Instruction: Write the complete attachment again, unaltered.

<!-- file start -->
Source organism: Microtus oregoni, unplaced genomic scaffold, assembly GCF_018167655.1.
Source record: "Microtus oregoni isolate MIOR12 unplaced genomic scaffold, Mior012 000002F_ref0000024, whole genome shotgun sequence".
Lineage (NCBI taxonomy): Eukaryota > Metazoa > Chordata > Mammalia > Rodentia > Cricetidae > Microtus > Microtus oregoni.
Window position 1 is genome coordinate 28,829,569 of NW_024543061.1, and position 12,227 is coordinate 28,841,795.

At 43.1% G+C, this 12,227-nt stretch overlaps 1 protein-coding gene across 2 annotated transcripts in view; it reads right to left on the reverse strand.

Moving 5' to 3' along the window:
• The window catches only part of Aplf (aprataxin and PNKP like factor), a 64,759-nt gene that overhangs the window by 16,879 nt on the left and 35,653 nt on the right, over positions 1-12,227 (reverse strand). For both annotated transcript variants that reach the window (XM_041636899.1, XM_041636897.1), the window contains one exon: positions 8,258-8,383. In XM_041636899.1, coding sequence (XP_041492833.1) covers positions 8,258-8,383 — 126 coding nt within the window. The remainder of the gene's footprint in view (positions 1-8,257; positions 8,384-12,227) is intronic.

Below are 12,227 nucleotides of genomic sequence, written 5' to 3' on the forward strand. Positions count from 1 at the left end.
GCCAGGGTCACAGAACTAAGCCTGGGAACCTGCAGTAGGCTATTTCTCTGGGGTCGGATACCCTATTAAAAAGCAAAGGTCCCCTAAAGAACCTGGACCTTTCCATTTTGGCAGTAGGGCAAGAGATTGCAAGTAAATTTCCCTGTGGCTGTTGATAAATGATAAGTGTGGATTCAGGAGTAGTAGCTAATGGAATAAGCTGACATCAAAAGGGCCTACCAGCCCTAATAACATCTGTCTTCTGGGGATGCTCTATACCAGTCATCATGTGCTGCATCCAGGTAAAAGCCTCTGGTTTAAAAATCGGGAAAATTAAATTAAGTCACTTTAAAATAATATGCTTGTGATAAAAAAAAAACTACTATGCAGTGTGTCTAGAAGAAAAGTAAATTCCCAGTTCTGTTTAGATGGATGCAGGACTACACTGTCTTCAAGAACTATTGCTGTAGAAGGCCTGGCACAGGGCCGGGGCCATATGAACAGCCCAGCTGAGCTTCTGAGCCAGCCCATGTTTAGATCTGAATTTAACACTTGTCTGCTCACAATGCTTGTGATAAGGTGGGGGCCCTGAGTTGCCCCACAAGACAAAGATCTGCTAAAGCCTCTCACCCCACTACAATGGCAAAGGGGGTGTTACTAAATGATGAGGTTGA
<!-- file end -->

Source organism: Microtus oregoni, unplaced genomic scaffold, assembly GCF_018167655.1.
Source record: "Microtus oregoni isolate MIOR12 unplaced genomic scaffold, Mior012 000002F_ref0000024, whole genome shotgun sequence".
Lineage (NCBI taxonomy): Eukaryota > Metazoa > Chordata > Mammalia > Rodentia > Cricetidae > Microtus > Microtus oregoni.
Window position 1 is genome coordinate 28,829,569 of NW_024543061.1, and position 12,227 is coordinate 28,841,795.

At 43.1% G+C, this 12,227-nt stretch overlaps 1 protein-coding gene across 2 annotated transcripts in view; it reads right to left on the reverse strand.

Moving 5' to 3' along the window:
• The window catches only part of Aplf (aprataxin and PNKP like factor), a 64,759-nt gene that overhangs the window by 16,879 nt on the left and 35,653 nt on the right, over positions 1-12,227 (reverse strand). For both annotated transcript variants that reach the window (XM_041636899.1, XM_041636897.1), the window contains one exon: positions 8,258-8,383. In XM_041636899.1, coding sequence (XP_041492833.1) covers positions 8,258-8,383 — 126 coding nt within the window. The remainder of the gene's footprint in view (positions 1-8,257; positions 8,384-12,227) is intronic.

Below are 12,227 nucleotides of genomic sequence, written 5' to 3' on the forward strand. Positions count from 1 at the left end.
GCCAGGGTCACAGAACTAAGCCTGGGAACCTGCAGTAGGCTATTTCTCTGGGGTCGGATACCCTATTAAAAAGCAAAGGTCCCCTAAAGAACCTGGACCTTTCCATTTTGGCAGTAGGGCAAGAGATTGCAAGTAAATTTCCCTGTGGCTGTTGATAAATGATAAGTGTGGATTCAGGAGTAGTAGCTAATGGAATAAGCTGACATCAAAAGGGCCTACCAGCCCTAATAACATCTGTCTTCTGGGGATGCTCTATACCAGTCATCATGTGCTGCATCCAGGTAAAAGCCTCTGGTTTAAAAATCGGGAAAATTAAATTAAGTCACTTTAAAATAATATGCTTGTGATAAAAAAAAAACTACTATGCAGTGTGTCTAGAAGAAAAGTAAATTCCCAGTTCTGTTTAGATGGATGCAGGACTACACTGTCTTCAAGAACTATTGCTGTAGAAGGCCTGGCACAGGGCCGGGGCCATATGAACAGCCCAGCTGAGCTTCTGAGCCAGCCCATGTTTAGATCTGAATTTAACACTTGTCTGCTCACAATGCTTGTGATAAGGTGGGGGCCCTGAGTTGCCCCACAAGACAAAGATCTGCTAAAGCCTCTCACCCCACTACAATGGCAAAGGGGGTGTTACTAAATGATGAGGTTGA